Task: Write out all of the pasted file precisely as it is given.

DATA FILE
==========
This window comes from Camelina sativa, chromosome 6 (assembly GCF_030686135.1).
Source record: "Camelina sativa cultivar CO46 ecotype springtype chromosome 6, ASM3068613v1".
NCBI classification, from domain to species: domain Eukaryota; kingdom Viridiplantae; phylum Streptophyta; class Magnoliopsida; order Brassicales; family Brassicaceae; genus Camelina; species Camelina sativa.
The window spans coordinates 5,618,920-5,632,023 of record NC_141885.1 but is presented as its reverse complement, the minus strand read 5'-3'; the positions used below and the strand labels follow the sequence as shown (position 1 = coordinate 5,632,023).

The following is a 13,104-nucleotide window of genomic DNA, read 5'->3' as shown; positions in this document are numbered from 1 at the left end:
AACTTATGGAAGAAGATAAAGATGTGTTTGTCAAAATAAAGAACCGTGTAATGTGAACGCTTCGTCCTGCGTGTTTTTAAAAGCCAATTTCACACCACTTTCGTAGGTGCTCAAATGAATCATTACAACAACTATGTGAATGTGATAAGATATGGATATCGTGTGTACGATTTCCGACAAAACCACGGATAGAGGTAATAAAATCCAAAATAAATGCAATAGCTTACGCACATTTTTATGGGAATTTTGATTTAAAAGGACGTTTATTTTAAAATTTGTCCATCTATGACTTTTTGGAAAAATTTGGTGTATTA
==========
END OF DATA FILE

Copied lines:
This window comes from Camelina sativa, chromosome 6 (assembly GCF_030686135.1).
Source record: "Camelina sativa cultivar CO46 ecotype springtype chromosome 6, ASM3068613v1".
NCBI classification, from domain to species: domain Eukaryota; kingdom Viridiplantae; phylum Streptophyta; class Magnoliopsida; order Brassicales; family Brassicaceae; genus Camelina; species Camelina sativa.
The window spans coordinates 5,618,920-5,632,023 of record NC_141885.1 but is presented as its reverse complement, the minus strand read 5'-3'; the positions used below and the strand labels follow the sequence as shown (position 1 = coordinate 5,632,023).

The following is a 13,104-nucleotide window of genomic DNA, read 5'->3' as shown; positions in this document are numbered from 1 at the left end:
AACTTATGGAAGAAGATAAAGATGTGTTTGTCAAAATAAAGAACCGTGTAATGTGAACGCTTCGTCCTGCGTGTTTTTAAAAGCCAATTTCACACCACTTTCGTAGGTGCTCAAATGAATCATTACAACAACTATGTGAATGTGATAAGATATGGATATCGTGTGTACGATTTCCGACAAAACCACGGATAGAGGTAATAAAATCCAAAATAAATGCAATAGCTTACGCACATTTTTATGGGAATTTTGATTTAAAAGGACGTTTATTTTAAAATTTGTCCATCTATGACTTTTTGGAAAAATTTGGTGTATTA